Posts Tagged ‘Japan’

To anyone who has heard the music of Kikagaku Moyo, it should come as no surprise that the band’s origins lie in hours upon hours of late-night jamming, illuminated by nothing more than the geometric patterns playing behind the band’s eyelids, resulting in a natural, free-floating sound, as of-the-earth as it is intergalactic. It may be surprising that the band sharpened their improvisational skills by busking on the streets of their native Tokyo. It may be surprising that the band’s overall sound may owe as much or more to the Incredible String Band as it does to Acid Mother’s Temple.

But what’s perhaps most surprising about Forest of Lost Children, the band’s face-melting, recorded-ritual sophomore album, is how utterly centered and mature the band sounds, especially given their relatively short lifespan as a band. Boundless though they may be, Kikagaku Moyo here sound anything but lost, their child-like wonder manifested in a confident, courageous exploration of sound. Labels – psychedelic, folk, prog-rock, psychedelic-folk-mixed-with-prog-rock – do little to accurately reflect the spectrum of influences on display, let alone the more impactful realization of completeness in Kikagaku Moyo’s songs.

Easily one of the most shimmering crown-jewels in the rapidly expanding BBiB catalog, look for Kikagaku Moyo and Forest of Lost Children to be found taking shape in the expanded minds of listeners everywhere.


Just in time for Kikagaku Moyo’s 2017 US and EU tours in May and June respectively, we’ve got a beautiful fresh pressing in the works with a brand-new Bone & Black A-side/B-side “swirl” variant. And the cover art for this fourth pressing of FoLC will be printed on heavy duty reverse-board jackets. The band will have a few of these on tour, but likely to sell out.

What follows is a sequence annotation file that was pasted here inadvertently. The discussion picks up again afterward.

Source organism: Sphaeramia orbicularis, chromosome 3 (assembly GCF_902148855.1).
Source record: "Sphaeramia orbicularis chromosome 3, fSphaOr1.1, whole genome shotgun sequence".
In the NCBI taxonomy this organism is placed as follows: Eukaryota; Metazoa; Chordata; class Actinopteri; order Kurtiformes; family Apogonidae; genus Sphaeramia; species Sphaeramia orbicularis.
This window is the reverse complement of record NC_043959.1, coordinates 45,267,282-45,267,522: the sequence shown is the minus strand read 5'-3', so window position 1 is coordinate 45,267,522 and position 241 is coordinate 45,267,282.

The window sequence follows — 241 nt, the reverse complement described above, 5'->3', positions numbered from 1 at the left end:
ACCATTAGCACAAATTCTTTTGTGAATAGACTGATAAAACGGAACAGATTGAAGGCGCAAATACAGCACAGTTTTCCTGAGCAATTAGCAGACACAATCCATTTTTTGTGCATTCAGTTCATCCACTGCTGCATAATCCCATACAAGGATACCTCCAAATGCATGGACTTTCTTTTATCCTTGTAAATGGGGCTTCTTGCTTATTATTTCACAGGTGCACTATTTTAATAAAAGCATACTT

These will ship May 2017.

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House in the Tall Grass by Japanese psych-folk outfit Kikagaku Moyo could be seen as initially disappointing, for this release reins in the band’s experimental and challenging tendencies, replacing it with what could, at face value be perceived as a more straightforward down-the-middle psych rock album.

Yet, like all the best records, it’s slow to reveal its charms. It teases us before unveiling its delicate and fragile beauty that is as enchanting as it is beguiling. With heavy use of sitars – albeit in a subtle, non-clichéd manner – this is a record that is preoccupied with the gentle, exploring the edges of human emotions through delicate slow-building tracks that grow and envelope almost imperceptibly. Laced with an eloquent sadness and wistful longing, it revels in a lush quiet undercharged beauty that reminds that slow and suggestive can be as overwhelming as loud and heavy.


Kikagaku Moyo will not disappoint you. With this new release, the band continues offering to their followers their trademark psychedelic sound. If you don’t know them, now it’s the time to rectify that mistake.

As an aside, between October 25 and November 5, 1977, Rory and his band played seven gigs in Japan in venues at Nagoya, Hiroshima, Tokyo, and Osaka. Shortly after the band’s final concert at the Nakano Sun-Plaza Hall in Tokyo on November 5, 1977, the band flew to LA to record a new album which remained unreleased until 2011. The album was eventually called Notes From San Francisco. The 1977 Japan gigs were to promote the Calling Card album, which was released in 1976.